Alliums, or flowering onions, pop up almost everywhere at Chanticleer. Among 40 different varieties, the cultivar ‘Purple Sensation’, with 4-inch flower globes on 30-inch stems, “has almost become a signature allium for us,” says Eric Hsu, plant information coordinator. “It blooms in that May gap,” he adds, meaning just as tulips are fading and before summer flowers really come into their own.
Alliums, along with daffodils, are among the bulbs that most reliably return year after year, says gardener Dan Benarcik. In the Tennis Court Garden, he uses alliums to visually tie together the many planting beds through the spring and into early summer. “They’re like a thread of color and texture,” he says. “If you have two or three allium cultivars, then you have multiple threads.” The Tennis Court’s exuberant beds do in fact feature 13 different alliums.
To capture the effect of the Tennis Court plantings, paint a winding line (or lay a snaking hose) through a bed—or through several beds—and plant alliums in clusters along either side of the line. The goal, says Benarcik, is to achieve “a naturalistic dispersion, a randomness with aesthetic intent.” If you don’t want to plant in a line, Benarcik offers another method: Grab a fistful of bulbs, turn
your back on the flowerbed, toss the bulbs over your shoulder, and plant them where they fall.
The gardeners rely on just one splendid bulb in Chanticleer’s Creek Garden, where tens of thousands of the camassia variety C. leichtlinii ‘Blue Danube’ bloom in wide, undulating ribbons. The bulb is perfectly suited to the conditions of the site. “Camassias do not like dry spots,” says Hsu. “Average soil and good moisture are crucial.”
Early in spring, gardeners mark the perimeter of the camassia plantings with tall, dried fronds of cinnamon fern (Osmunda cinnamomea). “It’s a discreet but attractive way to edge and define the plantings,” Hsu says. When the foliage dies back and the time comes to mow the area, usually in early June, the fern fronds are simply removed.
The flowerbeds near Chanticleer’s main house are not as formal as might be expected, Benarcik says, but are rather “traditional spaces planted in a more informal way.” He designs tulip plantings in these beds as if he were holding a loaded paintbrush. “Make the bed a canvas and throw color on it,” he says.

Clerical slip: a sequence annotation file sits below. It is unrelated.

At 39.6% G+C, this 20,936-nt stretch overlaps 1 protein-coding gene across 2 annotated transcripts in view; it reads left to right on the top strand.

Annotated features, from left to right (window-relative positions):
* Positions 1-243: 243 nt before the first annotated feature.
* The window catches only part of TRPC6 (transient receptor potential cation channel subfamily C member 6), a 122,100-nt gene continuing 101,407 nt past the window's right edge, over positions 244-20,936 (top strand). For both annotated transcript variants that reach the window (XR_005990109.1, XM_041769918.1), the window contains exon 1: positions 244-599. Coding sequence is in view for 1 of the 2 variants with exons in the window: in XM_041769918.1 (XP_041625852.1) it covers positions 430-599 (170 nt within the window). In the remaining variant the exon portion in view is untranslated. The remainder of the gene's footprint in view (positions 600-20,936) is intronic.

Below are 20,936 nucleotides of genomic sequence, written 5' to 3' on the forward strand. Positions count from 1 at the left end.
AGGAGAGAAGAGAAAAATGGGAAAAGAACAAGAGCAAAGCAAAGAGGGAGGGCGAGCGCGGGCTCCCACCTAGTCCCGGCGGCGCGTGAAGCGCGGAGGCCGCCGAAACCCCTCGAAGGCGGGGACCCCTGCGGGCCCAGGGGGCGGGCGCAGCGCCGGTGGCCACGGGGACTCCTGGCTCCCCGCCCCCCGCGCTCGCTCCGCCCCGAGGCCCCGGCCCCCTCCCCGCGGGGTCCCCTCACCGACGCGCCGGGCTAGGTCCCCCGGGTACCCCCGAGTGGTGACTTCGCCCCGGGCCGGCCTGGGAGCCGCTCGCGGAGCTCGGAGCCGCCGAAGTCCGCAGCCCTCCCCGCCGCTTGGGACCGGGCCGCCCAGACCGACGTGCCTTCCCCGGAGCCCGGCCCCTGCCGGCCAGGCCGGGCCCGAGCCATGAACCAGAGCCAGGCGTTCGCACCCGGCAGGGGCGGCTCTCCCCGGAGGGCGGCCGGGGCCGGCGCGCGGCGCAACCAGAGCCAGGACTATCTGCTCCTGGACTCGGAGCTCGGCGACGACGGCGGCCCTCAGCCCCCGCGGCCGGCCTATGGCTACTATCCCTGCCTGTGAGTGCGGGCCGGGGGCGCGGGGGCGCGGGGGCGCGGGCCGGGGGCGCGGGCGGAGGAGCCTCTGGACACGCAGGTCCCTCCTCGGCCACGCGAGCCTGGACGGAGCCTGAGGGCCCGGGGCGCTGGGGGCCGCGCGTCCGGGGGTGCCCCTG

Most of the tulip bulbs in Chanticleer’s more traditional planting areas are dug up and discarded after they bloom, so the color combinations change from year to year. But the gardeners are also working to incorporate good perennial tulips, as well as daffodils, around the main house. In the Flowery Lawn, which is near the swimming pool, ‘Golden Echo’ and ‘Salome’ daffodils bloom over a period of weeks with the tulips ‘Yellow Emperor’, ‘Golden Apeldoorn’, and ‘Roi du Midi’. These varieties have been blooming together magnificently, without replanting, for five years.
The most successful bulb combinations, Benarcik insists—and the other gardeners would likely agree—are always based on colors you love. One final bit of advice, from a garden known for its unconventional plantings: “Be confident, be bold,” Benarcik says, “whether you’re planting bulbs on a country estate or in a tiny city garden.”
Marty Ross is a garden journalist in Tidewater, Virginia, where she grows and shows blue-ribbon daffodils and many other spring-flowering bulbs.
More Bulb Wisdom from Chanticleer
1. When trying out a variety that’s new to you, plant just a few bulbs at first. If you like the look and they do well, add more to the display in years to come.
2. Voles love to eat little bulbs. Sprinkling the planting area with blood meal will help repel these rodents and lessen their depredations.
3. Horticulturist Joe Henderson’s favorite tool for planting small bulbs (and tackling many other gardening tasks) is his Lesche digging knife, which has a 7-inch offset blade and a hand guard. This useful tool is available from many online sources.
4. Intersperse spring bulbs among perennials such as asters, ornamental grasses, and euphorbias. These plants will grow up and help hide bulb foliage as it fades naturally.
5. Plant bulbs three to four times as deep as they are tall; this is deeper than usually recommended. This practice protects bulbs from rodents and helps them dry during the summertime (which is beneficial since most bulbs do not like to be in wet sites). As a result, they will be more likely to come back year after year.
6. Fresh spring salad greens look terrific planted with tulips. Try ‘Black-Seeded Simpson’ lettuce, kale, curly mustard, red mustard, or bok choy.
7. Plant annual flowers with flowering bulbs, but wait until spring to set them in the ground. As bulb foliage emerges, step carefully into the beds to tuck in annuals such as alyssums, violas, and lobelias. “Being able to tiptoe among the tulips is a valuable skill,” says Eric Hsu, Chanticleer’s plant information coordinator.
Plan Your Visit
Chanticleer’s 2017 season begins on March 29. The garden will be open Wednesday through Sunday from 10 a.m. to 5 p.m., with extended hours to 8 p.m. on Friday evenings from May through Labor Day. Admission is $10 for anyone 13 or over, and $8 for PHS members. Guided tours are available by reservation.
786 Church Road
Wayne, PA 19087